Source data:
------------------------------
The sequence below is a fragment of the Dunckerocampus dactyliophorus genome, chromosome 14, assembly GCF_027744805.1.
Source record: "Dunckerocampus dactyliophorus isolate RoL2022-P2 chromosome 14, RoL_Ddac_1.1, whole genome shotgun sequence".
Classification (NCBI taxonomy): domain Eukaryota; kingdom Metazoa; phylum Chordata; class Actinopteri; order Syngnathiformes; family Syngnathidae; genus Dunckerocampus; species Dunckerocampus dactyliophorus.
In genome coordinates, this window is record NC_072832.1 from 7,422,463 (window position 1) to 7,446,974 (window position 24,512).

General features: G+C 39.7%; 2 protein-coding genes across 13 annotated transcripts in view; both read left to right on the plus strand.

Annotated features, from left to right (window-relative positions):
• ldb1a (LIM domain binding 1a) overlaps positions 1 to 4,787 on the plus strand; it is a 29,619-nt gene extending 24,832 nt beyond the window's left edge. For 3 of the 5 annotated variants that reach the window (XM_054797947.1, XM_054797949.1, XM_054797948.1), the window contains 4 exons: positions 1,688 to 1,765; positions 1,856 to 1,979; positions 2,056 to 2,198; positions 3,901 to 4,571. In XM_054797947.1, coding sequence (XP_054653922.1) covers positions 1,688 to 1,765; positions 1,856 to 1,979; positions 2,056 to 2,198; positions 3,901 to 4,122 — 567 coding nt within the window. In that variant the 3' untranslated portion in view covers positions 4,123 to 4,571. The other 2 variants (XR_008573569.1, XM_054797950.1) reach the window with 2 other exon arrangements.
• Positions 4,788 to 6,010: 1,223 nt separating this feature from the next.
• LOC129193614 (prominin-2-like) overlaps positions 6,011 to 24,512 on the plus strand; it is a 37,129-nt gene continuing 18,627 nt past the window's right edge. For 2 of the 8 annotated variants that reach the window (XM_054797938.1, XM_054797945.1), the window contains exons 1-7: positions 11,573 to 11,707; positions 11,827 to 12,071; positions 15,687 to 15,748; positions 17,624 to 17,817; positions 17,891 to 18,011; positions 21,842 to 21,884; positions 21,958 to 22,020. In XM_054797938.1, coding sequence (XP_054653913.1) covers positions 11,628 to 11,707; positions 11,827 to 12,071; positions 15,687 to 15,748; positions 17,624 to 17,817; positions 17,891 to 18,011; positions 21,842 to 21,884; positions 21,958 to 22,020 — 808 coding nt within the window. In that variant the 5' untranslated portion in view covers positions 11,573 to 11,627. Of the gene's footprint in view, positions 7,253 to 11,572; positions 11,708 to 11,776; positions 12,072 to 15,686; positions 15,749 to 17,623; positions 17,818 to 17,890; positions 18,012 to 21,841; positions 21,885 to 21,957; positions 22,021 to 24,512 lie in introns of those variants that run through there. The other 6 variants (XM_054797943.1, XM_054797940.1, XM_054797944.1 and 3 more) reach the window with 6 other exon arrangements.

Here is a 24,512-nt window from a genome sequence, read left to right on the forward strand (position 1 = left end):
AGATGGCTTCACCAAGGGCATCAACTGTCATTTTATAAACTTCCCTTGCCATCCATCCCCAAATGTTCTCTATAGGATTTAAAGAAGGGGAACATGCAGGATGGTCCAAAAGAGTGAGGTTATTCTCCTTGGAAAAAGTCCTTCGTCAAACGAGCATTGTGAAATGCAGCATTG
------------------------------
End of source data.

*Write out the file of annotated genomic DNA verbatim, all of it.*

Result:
The sequence below is a fragment of the Dunckerocampus dactyliophorus genome, chromosome 14, assembly GCF_027744805.1.
Source record: "Dunckerocampus dactyliophorus isolate RoL2022-P2 chromosome 14, RoL_Ddac_1.1, whole genome shotgun sequence".
Classification (NCBI taxonomy): domain Eukaryota; kingdom Metazoa; phylum Chordata; class Actinopteri; order Syngnathiformes; family Syngnathidae; genus Dunckerocampus; species Dunckerocampus dactyliophorus.
In genome coordinates, this window is record NC_072832.1 from 7,422,463 (window position 1) to 7,446,974 (window position 24,512).

General features: G+C 39.7%; 2 protein-coding genes across 13 annotated transcripts in view; both read left to right on the plus strand.

Annotated features, from left to right (window-relative positions):
• ldb1a (LIM domain binding 1a) overlaps positions 1 to 4,787 on the plus strand; it is a 29,619-nt gene extending 24,832 nt beyond the window's left edge. For 3 of the 5 annotated variants that reach the window (XM_054797947.1, XM_054797949.1, XM_054797948.1), the window contains 4 exons: positions 1,688 to 1,765; positions 1,856 to 1,979; positions 2,056 to 2,198; positions 3,901 to 4,571. In XM_054797947.1, coding sequence (XP_054653922.1) covers positions 1,688 to 1,765; positions 1,856 to 1,979; positions 2,056 to 2,198; positions 3,901 to 4,122 — 567 coding nt within the window. In that variant the 3' untranslated portion in view covers positions 4,123 to 4,571. The other 2 variants (XR_008573569.1, XM_054797950.1) reach the window with 2 other exon arrangements.
• Positions 4,788 to 6,010: 1,223 nt separating this feature from the next.
• LOC129193614 (prominin-2-like) overlaps positions 6,011 to 24,512 on the plus strand; it is a 37,129-nt gene continuing 18,627 nt past the window's right edge. For 2 of the 8 annotated variants that reach the window (XM_054797938.1, XM_054797945.1), the window contains exons 1-7: positions 11,573 to 11,707; positions 11,827 to 12,071; positions 15,687 to 15,748; positions 17,624 to 17,817; positions 17,891 to 18,011; positions 21,842 to 21,884; positions 21,958 to 22,020. In XM_054797938.1, coding sequence (XP_054653913.1) covers positions 11,628 to 11,707; positions 11,827 to 12,071; positions 15,687 to 15,748; positions 17,624 to 17,817; positions 17,891 to 18,011; positions 21,842 to 21,884; positions 21,958 to 22,020 — 808 coding nt within the window. In that variant the 5' untranslated portion in view covers positions 11,573 to 11,627. Of the gene's footprint in view, positions 7,253 to 11,572; positions 11,708 to 11,776; positions 12,072 to 15,686; positions 15,749 to 17,623; positions 17,818 to 17,890; positions 18,012 to 21,841; positions 21,885 to 21,957; positions 22,021 to 24,512 lie in introns of those variants that run through there. The other 6 variants (XM_054797943.1, XM_054797940.1, XM_054797944.1 and 3 more) reach the window with 6 other exon arrangements.

Here is a 24,512-nt window from a genome sequence, read left to right on the forward strand (position 1 = left end):
AGATGGCTTCACCAAGGGCATCAACTGTCATTTTATAAACTTCCCTTGCCATCCATCCCCAAATGTTCTCTATAGGATTTAAAGAAGGGGAACATGCAGGATGGTCCAAAAGAGTGAGGTTATTCTCCTTGGAAAAAGTCCTTCGTCAAACGAGCATTGTGAAATGCAGCATTG